As the first in her family to both attend and graduate from college, I. Javette Hines knew the path on which she had embarked would not be an easy one.
But as she completed a Bachelor of Science in middle grades education from Clark Atlanta University and then a Juris Doctor from the Wake Forest University School of Law, she would be encouraged by her mother’s faith who wanted nothing more than for her daughter’s life to be better than hers and with more opportunities than she’d been afforded.
“Get a good education, be intentional and stay out of trouble was the message I received from my mother, loud and clear,” said Hines, the director for Global Head of Supply Chain Development, Inclusion and Sustainability at Citi in New York City.
Hines has made the most of opportunities for career growth, amassing more than 20 years of experience in supply chain management, operations, leadership, diversity, and management, including 11 years at International Business Machines (IBM).
Still, Hines, who considers herself a poet and artist and once dreamed of winning an Obie on Broadway after beginning her college matriculation as a music major, believes her career chose her.
“I didn’t want to be a burden on my mother so I had to find a way to go to college without anything coming out of her pocket,” she said. “I started with a Pell Grant and in my second year, I joined the Philharmonic Choir when I learned that I could be engaged with music, receive scholarships and still be able to keep my grades up.”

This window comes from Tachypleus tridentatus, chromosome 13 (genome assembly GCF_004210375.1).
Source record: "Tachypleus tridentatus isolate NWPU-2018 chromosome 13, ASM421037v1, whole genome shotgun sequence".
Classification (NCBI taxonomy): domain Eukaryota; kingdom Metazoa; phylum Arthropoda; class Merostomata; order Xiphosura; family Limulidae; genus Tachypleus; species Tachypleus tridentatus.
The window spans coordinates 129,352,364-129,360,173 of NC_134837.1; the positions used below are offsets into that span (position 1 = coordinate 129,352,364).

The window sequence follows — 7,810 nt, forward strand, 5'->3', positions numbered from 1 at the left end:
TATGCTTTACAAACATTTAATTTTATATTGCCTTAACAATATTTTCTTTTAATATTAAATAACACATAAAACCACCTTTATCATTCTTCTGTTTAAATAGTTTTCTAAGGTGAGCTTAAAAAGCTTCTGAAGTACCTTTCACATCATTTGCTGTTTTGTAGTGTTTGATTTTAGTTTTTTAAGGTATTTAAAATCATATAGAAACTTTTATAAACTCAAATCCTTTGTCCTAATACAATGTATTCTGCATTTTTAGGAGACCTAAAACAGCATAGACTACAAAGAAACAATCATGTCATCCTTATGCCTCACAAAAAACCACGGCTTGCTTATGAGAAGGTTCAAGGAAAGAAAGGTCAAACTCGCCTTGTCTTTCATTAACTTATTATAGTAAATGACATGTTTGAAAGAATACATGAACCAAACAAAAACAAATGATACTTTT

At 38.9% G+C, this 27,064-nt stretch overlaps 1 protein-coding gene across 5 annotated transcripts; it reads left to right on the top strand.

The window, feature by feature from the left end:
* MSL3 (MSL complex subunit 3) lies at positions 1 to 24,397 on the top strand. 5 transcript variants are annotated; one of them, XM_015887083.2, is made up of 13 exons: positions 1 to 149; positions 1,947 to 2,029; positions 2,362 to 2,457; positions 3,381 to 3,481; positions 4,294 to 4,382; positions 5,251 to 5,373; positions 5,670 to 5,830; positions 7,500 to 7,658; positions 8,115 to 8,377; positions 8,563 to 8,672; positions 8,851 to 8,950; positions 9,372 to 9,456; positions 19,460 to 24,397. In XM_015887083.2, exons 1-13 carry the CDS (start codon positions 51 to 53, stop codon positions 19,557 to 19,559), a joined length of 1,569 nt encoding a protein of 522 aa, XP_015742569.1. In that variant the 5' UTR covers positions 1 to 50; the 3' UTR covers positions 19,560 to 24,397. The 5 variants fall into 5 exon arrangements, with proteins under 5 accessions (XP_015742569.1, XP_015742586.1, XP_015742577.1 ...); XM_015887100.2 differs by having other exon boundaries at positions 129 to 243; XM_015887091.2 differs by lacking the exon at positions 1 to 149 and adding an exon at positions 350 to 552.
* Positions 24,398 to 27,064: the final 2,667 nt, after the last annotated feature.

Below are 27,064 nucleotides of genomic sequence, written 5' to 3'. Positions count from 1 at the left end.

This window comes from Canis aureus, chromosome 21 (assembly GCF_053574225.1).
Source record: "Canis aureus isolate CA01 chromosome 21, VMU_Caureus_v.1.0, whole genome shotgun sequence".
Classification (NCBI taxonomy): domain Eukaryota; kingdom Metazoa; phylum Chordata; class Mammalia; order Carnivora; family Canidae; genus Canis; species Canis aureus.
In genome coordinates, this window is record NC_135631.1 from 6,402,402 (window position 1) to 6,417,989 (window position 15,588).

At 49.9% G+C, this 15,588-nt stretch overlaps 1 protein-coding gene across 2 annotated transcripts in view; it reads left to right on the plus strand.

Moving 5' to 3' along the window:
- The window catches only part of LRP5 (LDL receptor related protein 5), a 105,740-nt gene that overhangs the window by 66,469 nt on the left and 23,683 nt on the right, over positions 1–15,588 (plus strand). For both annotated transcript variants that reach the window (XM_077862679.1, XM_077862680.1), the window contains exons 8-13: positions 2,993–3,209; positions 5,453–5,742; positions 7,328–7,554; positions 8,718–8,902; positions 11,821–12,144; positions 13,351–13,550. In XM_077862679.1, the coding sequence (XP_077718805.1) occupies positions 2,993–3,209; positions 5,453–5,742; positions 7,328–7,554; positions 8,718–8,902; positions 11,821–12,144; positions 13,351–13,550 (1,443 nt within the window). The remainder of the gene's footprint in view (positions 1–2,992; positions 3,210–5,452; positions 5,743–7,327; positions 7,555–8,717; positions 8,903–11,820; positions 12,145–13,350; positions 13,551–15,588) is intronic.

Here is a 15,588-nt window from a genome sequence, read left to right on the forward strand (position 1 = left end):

Hines counts her years at Clark Atlanta as a blessing where she, like other students who have gone through the doors of the prestigious HBCU, would be guided by the university’s mantra: “I will find a way or make one.”
“I’m proud to be an HBCU grad – it was great to be in a place where you were loved and supported,” she said. “However, I learned early on to put my faith and trust in God, not people. Even when circumstances are not what I would like them or need them to be, I trust that they will get better. So, I engage in right relationships – I engage with the right people – people who are aligned with a similar sense of self.”
Facing the Challenges of Being a Black Woman in America